You simply click on it. You don't have to get up to answer the phone, in other words. It will do it on your computer and that's how you'll be able to send text messages, you know, not iMessage or WhatsApp or iChat, but actual text messages over cellular signals, same process. If you get a text message while your phone's somewhere you're not but you're at your computer, it will show up and you can respond to it.
You can initiate phone calls, too. Let's say you're surfing a website and there's a number, it's a retail website, and you want to buy something or talk to customer service, click on the number on that website and your computer will dial the number. Your phone is actually doing it, but the phone is linked to the computer, it's going through the phone but your computer is turned into a phone.
There's another aspect, it's called Handoff. Let's say that you're sitting with an iPad or your iPhone and you're going someplace tomorrow that you don't really know how to get to. So you've got the maps app open, and you're trying to learn the route and how long it's gonna take, and you just say, "You know what? I'd rather do this at the computer. I have a little bit more real estate." Easy. You get up and you go to the computer. At the bottom of the screen on the left side of the dock you'll see a little icon that shows the maps app icon from your either iPhone or iPad, whichever one you're using, you click on it, and what is on your iPad or iPhone pops up on your computer screen.
If you're doing an e-mail, you start writing an e-mail on your iPhone or iPad, you say, "You know what? I need to add some things to it that are on the computer," just go to the computer and finish it. It'll show up exactly on your computer as it is on your phone. It's just stunning. Pictures. Every picture you take or have is gonna be on your computer, on your iPhone, on your iPad no matter if you've got 16 gigabytes of storage or 64, 128, 'cause it's not gonna be on the computer. It's gonna be on iCloud. You're gonna have access to every picture on whatever device you have. And if you make an edit or if you change one, if you add color, change the contrast, it changes it on all of them.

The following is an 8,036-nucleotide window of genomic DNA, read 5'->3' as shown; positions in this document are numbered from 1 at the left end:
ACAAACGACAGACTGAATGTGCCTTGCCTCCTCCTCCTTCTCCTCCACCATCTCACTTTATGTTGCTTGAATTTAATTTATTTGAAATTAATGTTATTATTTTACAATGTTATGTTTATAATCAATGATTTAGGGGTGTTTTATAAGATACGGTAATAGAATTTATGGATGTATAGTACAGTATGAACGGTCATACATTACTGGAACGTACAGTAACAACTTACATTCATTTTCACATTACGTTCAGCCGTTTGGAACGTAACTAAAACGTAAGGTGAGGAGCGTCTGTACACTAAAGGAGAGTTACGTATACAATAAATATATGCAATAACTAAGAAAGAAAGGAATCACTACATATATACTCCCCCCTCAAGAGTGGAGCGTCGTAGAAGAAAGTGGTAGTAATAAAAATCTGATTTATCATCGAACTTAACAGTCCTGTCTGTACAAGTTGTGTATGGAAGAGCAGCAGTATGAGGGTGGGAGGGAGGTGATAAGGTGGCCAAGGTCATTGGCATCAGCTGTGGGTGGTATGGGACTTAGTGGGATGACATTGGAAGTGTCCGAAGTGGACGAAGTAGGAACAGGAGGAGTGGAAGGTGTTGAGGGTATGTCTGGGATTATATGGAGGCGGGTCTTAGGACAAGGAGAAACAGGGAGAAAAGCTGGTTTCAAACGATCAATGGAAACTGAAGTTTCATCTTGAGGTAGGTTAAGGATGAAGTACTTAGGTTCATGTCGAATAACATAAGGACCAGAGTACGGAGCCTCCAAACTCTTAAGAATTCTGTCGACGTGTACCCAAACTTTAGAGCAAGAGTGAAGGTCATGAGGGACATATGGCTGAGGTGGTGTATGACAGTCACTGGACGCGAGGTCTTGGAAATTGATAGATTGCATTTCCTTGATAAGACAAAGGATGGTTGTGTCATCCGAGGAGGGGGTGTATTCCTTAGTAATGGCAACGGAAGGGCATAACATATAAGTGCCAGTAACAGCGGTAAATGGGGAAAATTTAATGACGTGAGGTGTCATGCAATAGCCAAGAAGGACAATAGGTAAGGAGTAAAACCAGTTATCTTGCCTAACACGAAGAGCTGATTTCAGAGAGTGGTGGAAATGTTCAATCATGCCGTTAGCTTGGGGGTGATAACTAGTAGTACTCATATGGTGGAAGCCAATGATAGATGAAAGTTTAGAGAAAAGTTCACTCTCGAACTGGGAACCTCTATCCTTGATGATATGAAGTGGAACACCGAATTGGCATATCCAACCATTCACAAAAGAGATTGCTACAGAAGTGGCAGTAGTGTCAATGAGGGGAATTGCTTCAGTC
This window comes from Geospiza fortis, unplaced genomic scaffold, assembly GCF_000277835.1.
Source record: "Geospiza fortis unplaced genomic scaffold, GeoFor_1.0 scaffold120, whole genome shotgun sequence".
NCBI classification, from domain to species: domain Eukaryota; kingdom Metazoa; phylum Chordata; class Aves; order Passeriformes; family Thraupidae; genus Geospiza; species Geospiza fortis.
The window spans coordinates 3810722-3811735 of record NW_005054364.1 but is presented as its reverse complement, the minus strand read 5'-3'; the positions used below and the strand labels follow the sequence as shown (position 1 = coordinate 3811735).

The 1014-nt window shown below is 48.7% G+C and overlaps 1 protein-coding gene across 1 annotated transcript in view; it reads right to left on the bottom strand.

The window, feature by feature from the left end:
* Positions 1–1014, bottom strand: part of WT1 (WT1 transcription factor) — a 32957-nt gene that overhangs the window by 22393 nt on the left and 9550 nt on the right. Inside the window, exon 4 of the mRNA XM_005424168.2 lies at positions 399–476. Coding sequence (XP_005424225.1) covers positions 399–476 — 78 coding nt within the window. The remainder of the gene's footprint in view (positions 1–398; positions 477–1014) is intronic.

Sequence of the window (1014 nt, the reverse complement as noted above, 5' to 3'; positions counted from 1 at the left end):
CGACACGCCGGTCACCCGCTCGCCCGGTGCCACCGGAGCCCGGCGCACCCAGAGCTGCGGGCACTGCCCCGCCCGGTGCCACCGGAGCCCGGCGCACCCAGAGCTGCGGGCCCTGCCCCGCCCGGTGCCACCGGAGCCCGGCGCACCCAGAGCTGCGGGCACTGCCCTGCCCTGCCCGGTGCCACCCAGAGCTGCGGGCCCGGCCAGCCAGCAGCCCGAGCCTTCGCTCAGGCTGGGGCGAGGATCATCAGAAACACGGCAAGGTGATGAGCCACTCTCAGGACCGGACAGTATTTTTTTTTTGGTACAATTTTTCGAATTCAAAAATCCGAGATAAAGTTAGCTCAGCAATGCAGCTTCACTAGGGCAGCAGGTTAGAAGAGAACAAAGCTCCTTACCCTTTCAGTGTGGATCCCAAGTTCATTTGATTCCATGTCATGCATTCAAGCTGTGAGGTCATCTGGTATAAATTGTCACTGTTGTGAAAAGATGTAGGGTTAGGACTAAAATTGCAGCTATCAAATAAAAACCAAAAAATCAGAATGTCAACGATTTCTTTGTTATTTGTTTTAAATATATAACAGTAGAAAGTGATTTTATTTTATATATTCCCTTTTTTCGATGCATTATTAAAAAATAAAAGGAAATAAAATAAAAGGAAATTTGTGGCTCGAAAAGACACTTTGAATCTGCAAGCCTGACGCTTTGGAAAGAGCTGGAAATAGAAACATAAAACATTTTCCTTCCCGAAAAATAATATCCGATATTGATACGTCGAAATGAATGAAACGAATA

You're gonna end up, if you want, to have up to a terabyte of storage for your photos with iCloud. You're gonna be able to do it. And this is barely scratching the surface of what's coming with this. Now, the photos ability on the Mac is not gonna happen 'til next year. They're rewriting the photos app for it. But it's some really stunning stuff that is coming, and it's exciting because it just simplifies everything that you're doing. It unifies everything, so there's really no difference.
Wherever you are, you can get done whatever you need to do no matter where you started whatever you're doing. They've made some dramatic changes -- they're taking on Google Now in their own way, and they've made some dramatic changes in the predictive nature of the phone, knowing where you're going and showing you a map and how long it's gonna take you to get there and telling you all this four or five hours before you leave. The traffic info is constantly updated so the time to the destination will change as the traffic changes. The tech dazzles me, just blows me away.
You know what? This stuff's the one thing that makes me wish I was 25 again. (laughing) It really is. But for most people the pictures that they take that are on their computer are the most important thing that's on their computers, or on their phones or whatever. And now having every picture you take and any change you make to any picture changing elsewhere, everything being the same wherever you go, it's gonna be huge. And they've got a number of other things planned. That's just one of the features called Continuity, and it works. The beta testers are out testing all this stuff, and some of it is even sophisticated enough now where it is working.